Productivity Tools II

 Productivity Tools II

RSS SymbolRSS Feeds

There is some contention to what RSS actually stands for.  Some claim that it stands for Rich Site Summary, while others claim that it stands for Really Simple Syndication. Whatever the true meaning of RSS, it simply is a way to grab constantly changing web content without having to continually visit that particular site. Blogs, video blogs, news organizations all use RSS feeds to offer their content to readers. Most popular websites have the easily identifiable and popular icon (see left) somewhere on their page.  This icon will subscribe you to the RSS Feed address which when used with an RSS Feed Reader, will automatically keep you current to the newest information found on that site.

Here is RSS in a nutshell according to Tech News

RSS Feed Readers

In order to take advantage of RSS Subcriptions you need a program that will not only read them, but alert you when new information is available.  Commonly these programs are free and we have come up with the names and links to some of the ones we find most valuable and easy to use.





Feedly is our recommended choice since it is simple to use and has a handsome interface.  The great news is they have a mobile version for your devices as well. You can download Feedly at 

Here is a quick overview of Feedly


Here are some other RSS Feed Readers: – Fast but not visually appealing, works on multiple platforms. – Made for use with a Mac.

Flipboard – RSS Feed Reader for iPad and Android. Flipboard has the added bonus of providing  you with the option of pulling feeds from other readers into your flipboard.

Important RSS Feeds to get you started.

Regional eLearning Initiatives Blog

Free Tech for Teachers

Atomic Learning

Rapid eLearning Blog

New Apps for Productivity


evernote icon


Evernote, is another free application that will help your productivity in the classroom by providing you with the ability to stay organized by saving any ideas you can think of. This program allows you to capture photos, take notes, create lists, and record voice reminders. Everything you record or create is searchable and can be synced across multiple devices. Evernote can also be accessed through the web, so if you are using a non-Apple product, you can still access all of your notes and information. Another great feature of Evernote is the opportunity to view webpages and save them for later use. This works much like using “favorites” in Google Chrome exceptEvernote takes a snapshot of the actual webpage and can be accessed off-line. Some practical ways that you can use this program in a classroom are by taking snapshots of your lecture notes, whiteboard, or even any text in a book for your later use.

For more information on Evernote click here.

Here is a quick look at evernote…




Kaizena,formerly known as Voice Comments, is an application which allows you to highlight any part of a Google Doc and leave feedback via recording your voice. We have had a few Miami professors who were already using this software say great things about how easy it is to use and how the students have learned to use it to leave comments back to the professors. It is the next generation of feedback tools and students seem to be impressed on how much more personable it allows feedback to become.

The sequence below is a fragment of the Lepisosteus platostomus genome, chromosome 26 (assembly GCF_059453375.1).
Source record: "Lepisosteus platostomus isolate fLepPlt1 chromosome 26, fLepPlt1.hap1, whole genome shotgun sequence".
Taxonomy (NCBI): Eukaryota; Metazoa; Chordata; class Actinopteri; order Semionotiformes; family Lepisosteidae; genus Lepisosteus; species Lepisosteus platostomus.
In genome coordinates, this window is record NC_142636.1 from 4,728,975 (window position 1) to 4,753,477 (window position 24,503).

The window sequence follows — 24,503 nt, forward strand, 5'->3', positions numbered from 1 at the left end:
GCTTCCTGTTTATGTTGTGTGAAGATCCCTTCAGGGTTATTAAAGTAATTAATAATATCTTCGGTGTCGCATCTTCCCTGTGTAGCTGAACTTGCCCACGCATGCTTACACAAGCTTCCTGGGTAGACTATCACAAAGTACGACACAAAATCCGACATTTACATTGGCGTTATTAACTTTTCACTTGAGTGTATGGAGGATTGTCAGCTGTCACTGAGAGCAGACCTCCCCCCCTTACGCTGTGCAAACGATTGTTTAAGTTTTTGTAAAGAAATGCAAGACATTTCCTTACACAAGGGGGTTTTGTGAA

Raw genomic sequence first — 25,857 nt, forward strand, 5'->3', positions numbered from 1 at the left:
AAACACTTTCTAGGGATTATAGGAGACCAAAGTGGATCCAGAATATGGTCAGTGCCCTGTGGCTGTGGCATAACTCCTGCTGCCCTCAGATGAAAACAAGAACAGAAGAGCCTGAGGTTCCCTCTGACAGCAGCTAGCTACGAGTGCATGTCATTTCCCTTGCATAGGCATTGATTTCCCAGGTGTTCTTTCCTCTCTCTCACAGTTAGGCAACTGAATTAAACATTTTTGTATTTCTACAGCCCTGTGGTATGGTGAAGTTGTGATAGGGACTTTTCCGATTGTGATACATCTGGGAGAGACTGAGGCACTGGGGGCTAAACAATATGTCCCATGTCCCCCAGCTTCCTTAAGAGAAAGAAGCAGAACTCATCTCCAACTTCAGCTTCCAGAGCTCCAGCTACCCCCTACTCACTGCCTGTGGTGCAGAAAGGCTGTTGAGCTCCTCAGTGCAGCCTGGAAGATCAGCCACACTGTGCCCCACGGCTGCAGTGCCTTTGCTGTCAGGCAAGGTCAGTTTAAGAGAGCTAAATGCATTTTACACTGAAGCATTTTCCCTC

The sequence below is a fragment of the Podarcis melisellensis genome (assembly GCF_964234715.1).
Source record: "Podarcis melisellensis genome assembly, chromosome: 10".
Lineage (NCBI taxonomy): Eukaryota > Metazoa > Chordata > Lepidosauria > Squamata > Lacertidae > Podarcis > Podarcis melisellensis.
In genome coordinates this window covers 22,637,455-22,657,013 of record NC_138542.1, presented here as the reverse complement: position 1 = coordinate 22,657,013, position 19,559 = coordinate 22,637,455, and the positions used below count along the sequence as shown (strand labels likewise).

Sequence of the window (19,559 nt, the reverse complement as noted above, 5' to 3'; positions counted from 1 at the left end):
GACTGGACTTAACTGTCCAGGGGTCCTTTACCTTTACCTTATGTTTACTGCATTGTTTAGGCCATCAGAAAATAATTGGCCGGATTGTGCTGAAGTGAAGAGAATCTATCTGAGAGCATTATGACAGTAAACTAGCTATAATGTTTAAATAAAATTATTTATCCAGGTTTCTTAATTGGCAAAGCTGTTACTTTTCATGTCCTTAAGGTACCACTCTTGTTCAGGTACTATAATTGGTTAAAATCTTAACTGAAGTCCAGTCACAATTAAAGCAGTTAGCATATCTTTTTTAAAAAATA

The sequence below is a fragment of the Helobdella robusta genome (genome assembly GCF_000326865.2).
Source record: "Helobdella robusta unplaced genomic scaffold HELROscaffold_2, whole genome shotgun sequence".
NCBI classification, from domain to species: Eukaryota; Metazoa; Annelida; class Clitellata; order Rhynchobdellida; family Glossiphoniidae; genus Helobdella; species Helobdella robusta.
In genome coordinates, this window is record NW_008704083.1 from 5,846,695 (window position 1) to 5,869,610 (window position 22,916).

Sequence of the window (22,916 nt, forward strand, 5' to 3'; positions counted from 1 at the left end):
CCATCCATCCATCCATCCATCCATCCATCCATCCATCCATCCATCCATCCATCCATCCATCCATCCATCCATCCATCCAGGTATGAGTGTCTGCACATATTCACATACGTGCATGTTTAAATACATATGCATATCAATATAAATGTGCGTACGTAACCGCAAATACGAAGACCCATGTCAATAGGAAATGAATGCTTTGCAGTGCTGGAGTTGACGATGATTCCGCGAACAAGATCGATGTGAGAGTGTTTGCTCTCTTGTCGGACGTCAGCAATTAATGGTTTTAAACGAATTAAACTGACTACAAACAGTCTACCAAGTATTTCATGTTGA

You can get Kaizena here.

Here is a little more about Kaizena…



lucidLucidChart is a free application found in the Chrome store that can be used to create graphic organizers, mind maps, concept webs, Venn Diagrams, and other visuals.  It is very close to working like Google Docs, because you can share your visuals with others as view only, as a templates, or allow for collaboration with others. You can create new customized diagrams or can use any of the 50+ templates designed for education. Lucidchart even integrates with Google Docs so you can use it to store diagrams in your Google Drive.

You can get LucidCharts here.

Here is a quick overview of LucidCharts…


Google Keep


Google Keep is the latest experimental application to come from Google.  Google Keep lets you write down quick notes, include photos and record voice messages.  Very similar to Evernote, Google has created an application that allows you to keep organized on the go.  It lets you create and edit notes even when you are offline.  Google Keep is multi-platform and comes in a mobile version for use on your iOS or Android device.



To download Google Keep click here.

Here is a quick overview of Google Keep…


About Dustin Sponsler

Dustin R. Sponsler, M.Ed., is the eLearning Design and Support Specialist for the Miami Regional Campuses. He has earned his Master of Education degree at Ashland University and recently graduated from Rio Salado in Arizona with a degree in eLearning Design. Dustin can be reached by email at